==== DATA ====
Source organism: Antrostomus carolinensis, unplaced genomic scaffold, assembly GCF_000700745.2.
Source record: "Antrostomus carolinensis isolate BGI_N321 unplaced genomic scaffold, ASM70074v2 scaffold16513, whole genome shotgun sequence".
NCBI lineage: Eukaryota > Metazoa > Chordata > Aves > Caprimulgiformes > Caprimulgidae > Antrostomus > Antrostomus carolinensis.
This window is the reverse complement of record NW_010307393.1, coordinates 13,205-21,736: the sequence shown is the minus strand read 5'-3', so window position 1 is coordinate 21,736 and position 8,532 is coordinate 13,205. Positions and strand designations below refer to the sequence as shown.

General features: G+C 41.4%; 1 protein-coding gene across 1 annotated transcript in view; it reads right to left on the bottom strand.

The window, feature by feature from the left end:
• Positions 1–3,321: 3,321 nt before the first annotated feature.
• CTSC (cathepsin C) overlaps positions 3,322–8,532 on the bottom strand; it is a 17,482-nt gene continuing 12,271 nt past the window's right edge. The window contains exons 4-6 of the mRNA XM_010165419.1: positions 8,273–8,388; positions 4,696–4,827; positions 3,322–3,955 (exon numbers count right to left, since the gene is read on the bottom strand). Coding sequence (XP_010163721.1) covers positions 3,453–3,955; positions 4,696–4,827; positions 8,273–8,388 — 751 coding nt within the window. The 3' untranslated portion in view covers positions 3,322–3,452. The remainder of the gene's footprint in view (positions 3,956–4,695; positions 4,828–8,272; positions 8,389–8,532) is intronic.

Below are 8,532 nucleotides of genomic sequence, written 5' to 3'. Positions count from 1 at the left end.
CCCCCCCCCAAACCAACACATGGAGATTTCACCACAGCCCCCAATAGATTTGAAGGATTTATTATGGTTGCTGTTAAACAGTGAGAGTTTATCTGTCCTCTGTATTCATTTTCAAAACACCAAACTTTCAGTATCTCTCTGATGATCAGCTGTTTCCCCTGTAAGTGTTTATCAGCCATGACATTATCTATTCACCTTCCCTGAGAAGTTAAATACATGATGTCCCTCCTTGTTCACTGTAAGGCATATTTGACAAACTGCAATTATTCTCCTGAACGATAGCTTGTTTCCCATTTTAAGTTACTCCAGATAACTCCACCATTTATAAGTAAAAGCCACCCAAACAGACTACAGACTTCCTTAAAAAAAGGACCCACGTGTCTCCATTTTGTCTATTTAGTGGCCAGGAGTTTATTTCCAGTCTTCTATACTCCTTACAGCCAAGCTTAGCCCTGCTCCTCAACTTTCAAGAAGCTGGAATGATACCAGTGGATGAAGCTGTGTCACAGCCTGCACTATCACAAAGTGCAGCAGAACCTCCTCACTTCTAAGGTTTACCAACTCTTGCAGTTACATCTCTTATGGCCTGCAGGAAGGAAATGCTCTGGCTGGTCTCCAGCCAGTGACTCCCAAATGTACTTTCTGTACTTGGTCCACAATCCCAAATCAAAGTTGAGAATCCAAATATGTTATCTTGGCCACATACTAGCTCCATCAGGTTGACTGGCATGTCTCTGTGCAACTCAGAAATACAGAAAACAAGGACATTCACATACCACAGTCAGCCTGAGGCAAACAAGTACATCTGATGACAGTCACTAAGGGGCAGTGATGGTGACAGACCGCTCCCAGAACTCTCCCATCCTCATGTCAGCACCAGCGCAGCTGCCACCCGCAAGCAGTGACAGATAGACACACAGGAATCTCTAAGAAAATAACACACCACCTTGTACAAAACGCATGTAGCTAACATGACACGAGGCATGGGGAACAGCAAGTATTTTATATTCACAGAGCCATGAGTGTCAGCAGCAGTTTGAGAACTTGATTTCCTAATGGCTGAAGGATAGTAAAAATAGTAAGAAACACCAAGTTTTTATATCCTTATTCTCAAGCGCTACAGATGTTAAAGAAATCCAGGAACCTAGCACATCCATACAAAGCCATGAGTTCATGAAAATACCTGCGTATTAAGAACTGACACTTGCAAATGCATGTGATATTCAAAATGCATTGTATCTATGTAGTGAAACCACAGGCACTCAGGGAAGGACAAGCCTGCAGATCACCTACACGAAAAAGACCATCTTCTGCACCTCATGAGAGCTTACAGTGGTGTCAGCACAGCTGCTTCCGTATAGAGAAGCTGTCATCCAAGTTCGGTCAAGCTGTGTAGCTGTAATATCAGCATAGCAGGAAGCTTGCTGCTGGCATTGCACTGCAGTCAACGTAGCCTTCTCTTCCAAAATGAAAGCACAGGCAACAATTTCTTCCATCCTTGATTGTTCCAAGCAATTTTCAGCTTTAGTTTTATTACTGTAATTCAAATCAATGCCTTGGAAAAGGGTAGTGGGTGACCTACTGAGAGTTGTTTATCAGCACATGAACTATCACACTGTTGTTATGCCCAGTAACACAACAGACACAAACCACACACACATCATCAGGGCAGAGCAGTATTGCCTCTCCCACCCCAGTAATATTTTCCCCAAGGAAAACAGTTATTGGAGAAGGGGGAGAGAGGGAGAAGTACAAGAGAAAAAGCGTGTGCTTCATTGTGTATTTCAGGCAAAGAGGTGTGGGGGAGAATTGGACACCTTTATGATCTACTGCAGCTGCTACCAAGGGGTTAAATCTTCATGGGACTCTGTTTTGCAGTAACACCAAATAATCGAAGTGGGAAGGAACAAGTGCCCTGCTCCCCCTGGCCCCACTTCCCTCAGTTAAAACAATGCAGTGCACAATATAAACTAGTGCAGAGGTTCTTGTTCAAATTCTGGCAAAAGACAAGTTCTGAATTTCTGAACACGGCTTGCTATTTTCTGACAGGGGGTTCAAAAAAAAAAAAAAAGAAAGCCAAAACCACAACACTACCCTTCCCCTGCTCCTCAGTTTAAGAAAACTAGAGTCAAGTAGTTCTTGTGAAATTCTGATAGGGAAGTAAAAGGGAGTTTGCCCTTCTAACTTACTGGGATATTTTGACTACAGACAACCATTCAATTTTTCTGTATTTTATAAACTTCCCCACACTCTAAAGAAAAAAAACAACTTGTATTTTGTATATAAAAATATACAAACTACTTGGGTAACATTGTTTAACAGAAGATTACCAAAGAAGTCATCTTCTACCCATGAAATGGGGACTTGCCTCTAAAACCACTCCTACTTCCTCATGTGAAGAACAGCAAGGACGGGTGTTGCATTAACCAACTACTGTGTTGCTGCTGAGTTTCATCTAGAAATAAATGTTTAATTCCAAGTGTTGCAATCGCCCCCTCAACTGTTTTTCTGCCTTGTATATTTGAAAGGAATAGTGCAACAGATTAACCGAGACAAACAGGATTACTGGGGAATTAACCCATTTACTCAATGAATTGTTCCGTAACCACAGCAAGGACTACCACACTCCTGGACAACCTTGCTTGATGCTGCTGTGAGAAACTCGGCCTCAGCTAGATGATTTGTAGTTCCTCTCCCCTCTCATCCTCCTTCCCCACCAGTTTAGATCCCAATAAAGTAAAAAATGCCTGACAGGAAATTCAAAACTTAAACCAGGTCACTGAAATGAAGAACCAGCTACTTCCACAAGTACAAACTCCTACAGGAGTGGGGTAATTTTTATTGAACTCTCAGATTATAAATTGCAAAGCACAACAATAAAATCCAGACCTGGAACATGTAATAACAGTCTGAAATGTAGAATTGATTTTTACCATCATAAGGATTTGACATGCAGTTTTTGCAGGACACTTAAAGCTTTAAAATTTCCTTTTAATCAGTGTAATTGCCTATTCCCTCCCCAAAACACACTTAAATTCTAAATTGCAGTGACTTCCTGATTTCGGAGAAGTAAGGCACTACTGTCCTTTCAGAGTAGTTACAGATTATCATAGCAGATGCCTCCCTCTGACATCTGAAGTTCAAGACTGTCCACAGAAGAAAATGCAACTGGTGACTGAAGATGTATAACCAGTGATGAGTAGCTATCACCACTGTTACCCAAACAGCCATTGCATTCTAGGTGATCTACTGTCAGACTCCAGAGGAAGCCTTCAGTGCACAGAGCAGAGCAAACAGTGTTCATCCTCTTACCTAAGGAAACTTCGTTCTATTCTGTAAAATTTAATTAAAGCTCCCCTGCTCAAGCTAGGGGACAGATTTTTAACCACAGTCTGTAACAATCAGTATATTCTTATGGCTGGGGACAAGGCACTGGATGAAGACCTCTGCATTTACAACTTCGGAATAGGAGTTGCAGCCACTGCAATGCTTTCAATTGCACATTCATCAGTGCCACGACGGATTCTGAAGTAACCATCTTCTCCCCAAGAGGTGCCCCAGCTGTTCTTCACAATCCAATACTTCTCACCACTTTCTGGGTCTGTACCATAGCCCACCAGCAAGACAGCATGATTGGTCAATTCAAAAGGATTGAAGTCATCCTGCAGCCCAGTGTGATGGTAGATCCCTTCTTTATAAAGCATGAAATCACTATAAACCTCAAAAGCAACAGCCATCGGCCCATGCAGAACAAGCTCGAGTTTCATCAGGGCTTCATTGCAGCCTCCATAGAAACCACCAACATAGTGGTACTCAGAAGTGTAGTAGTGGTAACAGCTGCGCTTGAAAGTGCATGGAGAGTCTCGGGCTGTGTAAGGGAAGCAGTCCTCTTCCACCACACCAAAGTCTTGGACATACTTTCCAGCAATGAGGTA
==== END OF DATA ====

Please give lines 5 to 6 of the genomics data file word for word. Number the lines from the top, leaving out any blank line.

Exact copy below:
General features: G+C 41.4%; 1 protein-coding gene across 1 annotated transcript in view; it reads right to left on the bottom strand.

The window, feature by feature from the left end: